Japan has an unusually high burden of pancreatic cancer. GlobalData epidemiologist forecast that this cancer burden will continue to rise in Japan in the next ten years despite the decrease in the Japanese population. GlobalData epidemiologists forecast an increase in diagnosed incident cases of pancreatic cancer in Japan from 42,000 cases in 2019 to 48,000 cases in 2029, at an annual growth rate (AGR) of 1.50%.
Incidence of pancreatic cancer in Japan has increased continuously over the past several decades. The incidence rate in Japan in 2019 as measured in cases per 100,000 population, was almost twice as high as in the US and 50% higher than in the 5EU (France, Germany, Italy, Spain, and the UK), and this trend will continue over the next ten years as shown in Figure 1.
The cause for the high incidence in Japan is unclear. While smoking, old age, and obesity are the strongest risk factors, the Japanese population is not at higher risk from obesity and smoking-related illnesses than the other markets. Age is a risk factor as Japan has an ageing population susceptible to this cancer. European countries are also experiencing demographic changes with ageing populations but do not have a similar incidence to Japan. It is possible that the Japanese population is more susceptible to the effects of pancreatic cancer risk factors than other populations.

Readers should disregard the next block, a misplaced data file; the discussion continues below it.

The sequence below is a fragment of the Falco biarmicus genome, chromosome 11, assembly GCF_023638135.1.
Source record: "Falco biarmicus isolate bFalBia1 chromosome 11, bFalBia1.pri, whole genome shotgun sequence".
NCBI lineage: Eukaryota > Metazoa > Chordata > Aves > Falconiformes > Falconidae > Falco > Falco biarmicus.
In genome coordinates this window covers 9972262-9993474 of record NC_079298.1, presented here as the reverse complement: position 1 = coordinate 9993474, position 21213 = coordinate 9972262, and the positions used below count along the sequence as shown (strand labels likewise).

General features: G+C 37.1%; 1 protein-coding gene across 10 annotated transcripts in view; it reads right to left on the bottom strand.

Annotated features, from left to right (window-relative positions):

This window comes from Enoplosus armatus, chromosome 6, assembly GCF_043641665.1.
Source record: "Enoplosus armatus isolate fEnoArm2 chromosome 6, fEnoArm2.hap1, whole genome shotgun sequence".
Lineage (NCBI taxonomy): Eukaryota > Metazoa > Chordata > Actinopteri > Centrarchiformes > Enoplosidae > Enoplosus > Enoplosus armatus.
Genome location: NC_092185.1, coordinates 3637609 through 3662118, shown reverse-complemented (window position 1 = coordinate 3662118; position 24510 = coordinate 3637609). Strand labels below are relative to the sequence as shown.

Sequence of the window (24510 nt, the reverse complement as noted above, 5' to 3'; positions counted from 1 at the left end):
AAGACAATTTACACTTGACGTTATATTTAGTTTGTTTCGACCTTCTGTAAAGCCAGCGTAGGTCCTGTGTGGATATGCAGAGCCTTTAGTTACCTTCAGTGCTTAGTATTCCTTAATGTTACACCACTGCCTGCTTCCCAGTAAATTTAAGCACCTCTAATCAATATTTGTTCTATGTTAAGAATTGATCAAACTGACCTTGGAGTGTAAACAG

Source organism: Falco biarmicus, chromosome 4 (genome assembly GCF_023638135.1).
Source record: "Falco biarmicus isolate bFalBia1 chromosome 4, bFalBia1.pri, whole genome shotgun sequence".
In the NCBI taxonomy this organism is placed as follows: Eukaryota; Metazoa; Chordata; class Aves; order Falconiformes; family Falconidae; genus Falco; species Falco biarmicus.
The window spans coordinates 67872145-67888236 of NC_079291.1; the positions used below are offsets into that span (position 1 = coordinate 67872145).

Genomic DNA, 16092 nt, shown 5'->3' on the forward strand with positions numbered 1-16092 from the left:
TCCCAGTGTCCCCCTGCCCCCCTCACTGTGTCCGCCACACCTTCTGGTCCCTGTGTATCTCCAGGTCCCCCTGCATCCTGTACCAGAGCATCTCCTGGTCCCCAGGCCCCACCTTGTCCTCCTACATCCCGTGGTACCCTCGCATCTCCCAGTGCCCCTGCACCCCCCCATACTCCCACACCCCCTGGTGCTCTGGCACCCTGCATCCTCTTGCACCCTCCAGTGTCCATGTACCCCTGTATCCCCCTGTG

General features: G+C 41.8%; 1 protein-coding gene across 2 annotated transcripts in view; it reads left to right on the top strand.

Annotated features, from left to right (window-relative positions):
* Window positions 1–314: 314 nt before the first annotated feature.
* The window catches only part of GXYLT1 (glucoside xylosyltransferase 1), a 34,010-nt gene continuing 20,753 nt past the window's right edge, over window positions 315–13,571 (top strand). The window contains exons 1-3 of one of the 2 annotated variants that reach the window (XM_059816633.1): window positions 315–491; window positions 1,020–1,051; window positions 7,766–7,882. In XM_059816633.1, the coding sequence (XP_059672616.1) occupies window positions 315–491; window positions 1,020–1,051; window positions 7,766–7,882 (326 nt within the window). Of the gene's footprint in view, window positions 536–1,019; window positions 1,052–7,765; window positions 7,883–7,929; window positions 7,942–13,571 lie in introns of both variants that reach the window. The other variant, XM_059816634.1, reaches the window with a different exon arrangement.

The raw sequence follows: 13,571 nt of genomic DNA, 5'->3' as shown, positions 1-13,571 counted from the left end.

The high rate of pancreatic cancer incidence in Japan is especially concerning because the disease is associated with high mortality. In Japan, this type of cancer is the fourth leading cause of cancer deaths. It is an aggressive disease where approximately 60%–80% of patients in Japan already have distant metastasis at presentation with a poor survival rate. Currently, an early diagnosis of pancreatic cancer is difficult due to the lack of clear diagnostic tools, which partly explains the low survival rate. Studies in Japan have reported that median survival for advanced-stage pancreatic cancer was just five months while it was more than one year for earlier stages, which implies that early diagnosis is key for better prognosis. The survival rates in other markets are comparable to Japan. In recent years, lots of research has been conducted into biomarkers such as PD-L1, BRCA, and PALB2, which will help to detect the disease earlier and predict the prognosis. These biomarkers could also shed light on why the Japanese population is more susceptible to pancreatic cancer.